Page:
The technologies to exploit offshore renewable energy sources are at different stages of development. There is an opportunity to enable technology developments and innovation, as well as investment in renewable offshore energy beyond wind. There is interest from innovative energy organisations in testing, trialling, and developing other renewable marine technology, including current, wave and tidal renewable electricity generation. It will be important to de-risk investment in both innovation and testing technologies.

Offshore wind is the most mature technology

Offshore wind technology is the most mature of the offshore renewable energy technologies today, and it continues to develop at pace. Offshore wind installations have the potential to provide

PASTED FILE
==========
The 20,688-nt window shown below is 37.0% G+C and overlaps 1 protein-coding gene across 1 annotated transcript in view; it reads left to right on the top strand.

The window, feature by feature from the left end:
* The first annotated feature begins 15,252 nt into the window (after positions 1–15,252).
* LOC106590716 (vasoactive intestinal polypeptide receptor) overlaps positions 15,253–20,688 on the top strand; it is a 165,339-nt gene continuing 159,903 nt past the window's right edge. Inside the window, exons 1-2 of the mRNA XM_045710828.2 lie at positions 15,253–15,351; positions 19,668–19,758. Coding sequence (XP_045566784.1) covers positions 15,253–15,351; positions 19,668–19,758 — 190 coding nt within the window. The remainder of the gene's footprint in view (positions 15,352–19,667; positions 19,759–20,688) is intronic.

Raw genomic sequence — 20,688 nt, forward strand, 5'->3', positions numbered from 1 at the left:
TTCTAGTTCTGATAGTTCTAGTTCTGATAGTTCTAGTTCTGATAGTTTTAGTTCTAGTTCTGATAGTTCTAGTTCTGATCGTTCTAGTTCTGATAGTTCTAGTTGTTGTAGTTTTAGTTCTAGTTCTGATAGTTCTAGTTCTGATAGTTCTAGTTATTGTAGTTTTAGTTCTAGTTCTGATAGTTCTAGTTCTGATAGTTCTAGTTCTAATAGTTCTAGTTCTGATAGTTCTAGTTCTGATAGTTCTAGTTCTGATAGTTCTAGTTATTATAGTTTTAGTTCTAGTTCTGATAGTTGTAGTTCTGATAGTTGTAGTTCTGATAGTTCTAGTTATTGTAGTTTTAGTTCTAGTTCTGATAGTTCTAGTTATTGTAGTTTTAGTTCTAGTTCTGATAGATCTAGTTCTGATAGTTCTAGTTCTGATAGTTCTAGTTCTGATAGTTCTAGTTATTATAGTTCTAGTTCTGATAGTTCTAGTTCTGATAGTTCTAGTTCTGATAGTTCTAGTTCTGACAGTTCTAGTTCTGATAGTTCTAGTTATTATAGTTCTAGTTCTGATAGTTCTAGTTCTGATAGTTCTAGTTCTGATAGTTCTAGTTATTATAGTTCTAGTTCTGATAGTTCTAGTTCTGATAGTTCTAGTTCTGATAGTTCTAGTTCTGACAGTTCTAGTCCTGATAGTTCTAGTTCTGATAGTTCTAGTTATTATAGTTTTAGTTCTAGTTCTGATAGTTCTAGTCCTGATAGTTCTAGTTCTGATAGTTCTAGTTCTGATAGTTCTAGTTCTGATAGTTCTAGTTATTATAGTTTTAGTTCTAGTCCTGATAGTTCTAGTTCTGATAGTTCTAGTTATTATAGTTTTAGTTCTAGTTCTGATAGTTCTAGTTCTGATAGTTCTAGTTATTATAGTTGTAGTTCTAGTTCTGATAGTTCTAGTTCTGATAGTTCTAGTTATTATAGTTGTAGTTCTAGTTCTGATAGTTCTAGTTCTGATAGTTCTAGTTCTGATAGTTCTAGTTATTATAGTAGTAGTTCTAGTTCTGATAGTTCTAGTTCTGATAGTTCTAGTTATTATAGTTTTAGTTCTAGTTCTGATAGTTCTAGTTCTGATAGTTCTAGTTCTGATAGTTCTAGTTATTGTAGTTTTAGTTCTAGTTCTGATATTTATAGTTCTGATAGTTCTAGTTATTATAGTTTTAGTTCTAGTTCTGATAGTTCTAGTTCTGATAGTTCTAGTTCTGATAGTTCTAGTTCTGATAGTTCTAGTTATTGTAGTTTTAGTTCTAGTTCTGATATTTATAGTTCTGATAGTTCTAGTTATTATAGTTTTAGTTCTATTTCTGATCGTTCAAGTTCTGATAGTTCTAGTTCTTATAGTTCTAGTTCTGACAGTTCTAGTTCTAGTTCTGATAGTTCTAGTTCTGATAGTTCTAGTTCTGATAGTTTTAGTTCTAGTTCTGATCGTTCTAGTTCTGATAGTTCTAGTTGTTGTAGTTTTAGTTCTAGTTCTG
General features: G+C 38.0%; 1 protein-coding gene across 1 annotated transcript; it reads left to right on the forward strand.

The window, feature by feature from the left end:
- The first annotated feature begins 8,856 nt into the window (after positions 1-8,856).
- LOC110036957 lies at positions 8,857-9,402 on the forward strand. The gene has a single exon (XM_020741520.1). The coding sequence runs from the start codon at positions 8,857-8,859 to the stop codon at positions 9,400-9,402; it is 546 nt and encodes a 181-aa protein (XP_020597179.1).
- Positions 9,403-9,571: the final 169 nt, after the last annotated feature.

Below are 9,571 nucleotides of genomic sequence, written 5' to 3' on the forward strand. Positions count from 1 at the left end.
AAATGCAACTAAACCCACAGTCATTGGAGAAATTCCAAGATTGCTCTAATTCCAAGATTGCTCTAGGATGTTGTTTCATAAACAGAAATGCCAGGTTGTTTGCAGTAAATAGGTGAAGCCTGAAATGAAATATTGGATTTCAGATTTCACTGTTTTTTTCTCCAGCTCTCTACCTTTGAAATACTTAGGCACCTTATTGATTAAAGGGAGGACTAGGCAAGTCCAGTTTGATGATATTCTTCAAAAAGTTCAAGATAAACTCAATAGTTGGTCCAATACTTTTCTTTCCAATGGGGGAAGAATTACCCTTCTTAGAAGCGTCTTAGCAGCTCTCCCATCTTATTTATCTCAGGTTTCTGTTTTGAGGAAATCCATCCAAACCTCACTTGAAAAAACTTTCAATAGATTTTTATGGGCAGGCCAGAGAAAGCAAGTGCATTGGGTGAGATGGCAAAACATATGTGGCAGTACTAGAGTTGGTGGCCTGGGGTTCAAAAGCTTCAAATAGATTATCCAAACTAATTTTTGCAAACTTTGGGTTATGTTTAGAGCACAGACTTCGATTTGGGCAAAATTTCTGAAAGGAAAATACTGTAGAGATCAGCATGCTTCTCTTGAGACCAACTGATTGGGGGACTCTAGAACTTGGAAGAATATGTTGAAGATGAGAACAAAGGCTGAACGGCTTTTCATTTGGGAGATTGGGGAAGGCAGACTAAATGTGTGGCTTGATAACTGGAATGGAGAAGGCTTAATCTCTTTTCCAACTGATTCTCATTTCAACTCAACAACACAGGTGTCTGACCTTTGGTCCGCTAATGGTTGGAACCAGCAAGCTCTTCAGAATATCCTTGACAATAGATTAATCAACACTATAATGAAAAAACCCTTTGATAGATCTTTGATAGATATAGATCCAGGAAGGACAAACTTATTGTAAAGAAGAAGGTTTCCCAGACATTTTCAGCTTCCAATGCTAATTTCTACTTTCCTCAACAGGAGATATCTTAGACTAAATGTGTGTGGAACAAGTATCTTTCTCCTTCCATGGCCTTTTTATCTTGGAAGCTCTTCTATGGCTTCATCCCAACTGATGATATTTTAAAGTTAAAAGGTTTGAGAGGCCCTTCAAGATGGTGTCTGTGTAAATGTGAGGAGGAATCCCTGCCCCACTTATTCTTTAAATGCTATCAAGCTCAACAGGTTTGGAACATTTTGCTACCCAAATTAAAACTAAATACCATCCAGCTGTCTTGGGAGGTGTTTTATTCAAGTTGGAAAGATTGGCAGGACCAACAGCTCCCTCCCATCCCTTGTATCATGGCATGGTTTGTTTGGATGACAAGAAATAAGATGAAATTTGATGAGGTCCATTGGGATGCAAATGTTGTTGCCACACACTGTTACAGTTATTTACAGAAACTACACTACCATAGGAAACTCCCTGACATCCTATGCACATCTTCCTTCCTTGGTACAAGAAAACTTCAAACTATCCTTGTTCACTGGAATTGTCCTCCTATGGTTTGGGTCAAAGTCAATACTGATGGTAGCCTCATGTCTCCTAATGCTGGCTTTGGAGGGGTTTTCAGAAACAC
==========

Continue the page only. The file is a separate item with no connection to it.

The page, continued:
significant new renewable electricity generation capacity in the future. Offshore wind technology allows the exploitation of the generally higher and more consistent wind resources offshore, while achieving gigawatt-scale projects close to large load centres (eg the densely populated coastal areas prevalent in many parts of the world).*

Also, being at sea, offshore wind is less visible and less audible – key objections raised with regards to onshore wind developments in some communities.

Discussion Document: Accelerating renewable energy and energy efficiency, December 2019 [PDF, 3.6 MB]

* IRENA (2019), Future of wind: Deployment, investment, technology, grid integration and socio-economic aspects (A
Global Energy Transformation paper), International Renewable Energy Agency, Abu Dhabi.